Cameron should seize the internationalist mantle he renounced last week

As the PM's failure to attend the UN showed, Downing Street seems asleep on the job when it comes to elevating him into the statesman role he craves and the country needs.

In one of last week’s more painful transitions, broadcasters cut from the end of Ed Miliband’s speech to Labour Party conference to President Obama speaking to the United Nations. One of the Labour activists I was with winced and muttered "and next up, the Gettysburg Address". 

In reality, the contrast between the two did Labour no real harm, thanks to the Prime Minister’s inexplicable decision to renounce one of the key reputational benefits of incumbency by skipping the annual meeting of world leaders in New York. Picture the despair in Labour’s ranks if right-leaning papers had been able to draw the parallel between a Cameron flanked by the most powerful people on the planet and Ed Miliband surrounded by cheerleaders from Labour’s rank and file. The Tories had a chance to attack Ed Miliband as not just "a red", but an irrelevance, and I know which would have hurt the more.

The Labour leader’s key conference test was to look like a credible Prime Minister in waiting and it is one he passed thanks both to his ambitious sweep of popular policy promises and the curious leadership vacuum left by his opposite number.  The Conservative Party’s attack machinery has since been working round the clock on contrasting David Cameron and Ed Miliband, but Downing Street itself seems asleep on the job when it comes to elevating the Prime Minister into the statesman role he craves and the country needs.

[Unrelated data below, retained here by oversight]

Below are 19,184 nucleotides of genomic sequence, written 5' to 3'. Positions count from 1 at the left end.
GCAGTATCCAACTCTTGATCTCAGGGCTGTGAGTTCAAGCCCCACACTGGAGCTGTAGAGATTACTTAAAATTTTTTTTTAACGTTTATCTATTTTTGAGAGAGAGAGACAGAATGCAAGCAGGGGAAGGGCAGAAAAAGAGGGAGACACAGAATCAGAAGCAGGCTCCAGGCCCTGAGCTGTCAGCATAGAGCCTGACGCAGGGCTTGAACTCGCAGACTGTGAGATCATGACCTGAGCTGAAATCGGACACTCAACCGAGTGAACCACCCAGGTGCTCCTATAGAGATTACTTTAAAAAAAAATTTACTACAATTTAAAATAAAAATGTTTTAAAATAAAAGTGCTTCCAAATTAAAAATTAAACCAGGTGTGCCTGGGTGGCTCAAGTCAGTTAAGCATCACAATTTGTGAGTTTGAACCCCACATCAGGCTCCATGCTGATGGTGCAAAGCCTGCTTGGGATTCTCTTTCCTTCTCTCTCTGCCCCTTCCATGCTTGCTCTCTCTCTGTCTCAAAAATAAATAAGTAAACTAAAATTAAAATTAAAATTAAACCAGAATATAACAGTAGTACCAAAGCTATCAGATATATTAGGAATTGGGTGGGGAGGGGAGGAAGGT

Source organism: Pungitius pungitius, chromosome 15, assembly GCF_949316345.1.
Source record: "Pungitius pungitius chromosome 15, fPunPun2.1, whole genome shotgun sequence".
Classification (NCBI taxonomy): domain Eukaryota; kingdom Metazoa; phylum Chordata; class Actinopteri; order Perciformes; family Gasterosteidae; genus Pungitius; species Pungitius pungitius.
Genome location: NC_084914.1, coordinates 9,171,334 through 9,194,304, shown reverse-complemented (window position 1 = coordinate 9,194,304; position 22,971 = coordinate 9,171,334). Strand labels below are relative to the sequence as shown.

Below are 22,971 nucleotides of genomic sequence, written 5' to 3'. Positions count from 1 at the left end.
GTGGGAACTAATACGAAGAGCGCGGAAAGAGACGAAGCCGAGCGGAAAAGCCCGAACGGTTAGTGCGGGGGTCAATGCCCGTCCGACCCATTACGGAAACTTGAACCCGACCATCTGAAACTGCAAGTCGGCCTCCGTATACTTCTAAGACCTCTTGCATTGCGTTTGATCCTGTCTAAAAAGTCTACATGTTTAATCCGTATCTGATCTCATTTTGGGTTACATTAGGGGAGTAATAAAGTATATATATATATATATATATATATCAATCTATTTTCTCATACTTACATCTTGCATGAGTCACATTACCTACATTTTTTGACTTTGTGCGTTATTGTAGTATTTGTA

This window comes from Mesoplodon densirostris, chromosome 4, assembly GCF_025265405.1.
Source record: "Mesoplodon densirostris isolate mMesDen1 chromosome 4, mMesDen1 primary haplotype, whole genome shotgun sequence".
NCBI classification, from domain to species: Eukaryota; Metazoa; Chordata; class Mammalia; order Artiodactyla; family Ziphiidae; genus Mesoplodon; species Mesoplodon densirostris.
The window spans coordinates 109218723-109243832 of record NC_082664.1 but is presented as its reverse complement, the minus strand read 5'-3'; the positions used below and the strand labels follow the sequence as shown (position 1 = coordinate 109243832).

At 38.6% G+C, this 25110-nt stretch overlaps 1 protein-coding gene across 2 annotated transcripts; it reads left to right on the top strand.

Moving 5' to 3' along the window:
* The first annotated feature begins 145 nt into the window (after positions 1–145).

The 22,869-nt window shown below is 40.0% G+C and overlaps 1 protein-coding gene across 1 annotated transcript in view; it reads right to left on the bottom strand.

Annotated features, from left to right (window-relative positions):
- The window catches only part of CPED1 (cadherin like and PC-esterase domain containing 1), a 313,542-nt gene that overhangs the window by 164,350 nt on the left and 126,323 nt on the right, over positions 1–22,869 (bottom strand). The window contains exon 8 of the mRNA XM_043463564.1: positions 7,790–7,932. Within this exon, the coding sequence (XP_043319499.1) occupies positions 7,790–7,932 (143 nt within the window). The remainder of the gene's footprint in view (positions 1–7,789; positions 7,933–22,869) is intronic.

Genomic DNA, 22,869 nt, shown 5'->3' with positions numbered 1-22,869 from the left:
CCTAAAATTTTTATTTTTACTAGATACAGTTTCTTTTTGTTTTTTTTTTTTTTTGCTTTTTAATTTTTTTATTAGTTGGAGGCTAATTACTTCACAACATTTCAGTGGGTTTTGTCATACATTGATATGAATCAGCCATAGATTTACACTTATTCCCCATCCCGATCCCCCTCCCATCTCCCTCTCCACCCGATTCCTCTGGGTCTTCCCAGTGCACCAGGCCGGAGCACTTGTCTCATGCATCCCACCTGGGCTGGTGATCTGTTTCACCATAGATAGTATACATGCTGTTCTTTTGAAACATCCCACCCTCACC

One reason for that perhaps lies in the PM’s own confusion about what he wants to project about Britain on the world stage: he can’t seem to work out whether we’re broken or brilliant. After the London riots he lamented a society that was in parts "not only broken, but frankly sick", while at the G20 last month he described a nation which couldn’t have "a prouder history, a bigger heart or greater resilience". Labour used to accuse Cameron of "talking Britain down" but his passionate defence of our global influence in St Petersburg revealed his increasing confidence in asserting that Britain can still punch above its weight.

Under Cameron, traditional 'realist' Conservative foreign policy has been replaced with a strong streak of conscience, evident in his continued commitment to aid and his willingness to intervene in Libya and attempts to do so in Syria. To his great credit, that has not been an easy path for the PM, with disquiet on his backbenches, amog his grassroots and across the Conservative press. The trouble is that he is unwilling to follow through on the detail and the delivery – the two things which make a foreign policy really work.

His mishandling of the timing and whipping of the Syria vote has been exhaustively covered but it is far from a one off. I have written before about the Prime Minister’s relaxed approach to this part of his job and we see it again in his absence in New York last week. Not only did he sit out global negotiations to resolve the worst humanitarian catastrophe since Rwanda, he also missed discussions on his own report, completed as Co-Chair of the Secretary General’s High Level Panel on global development.

That too fits a pattern – he also managed to stand up his two fellow co-chairs at one of only three meetings they were supposed to have and insulted two presidents by sending Justine Greening, a minister who – even before she skipped the Syria division – was so regularly missing in action she was dubbed "the scarlet pimpernel of the Tory Party" by Conservative commentator Iain Dale.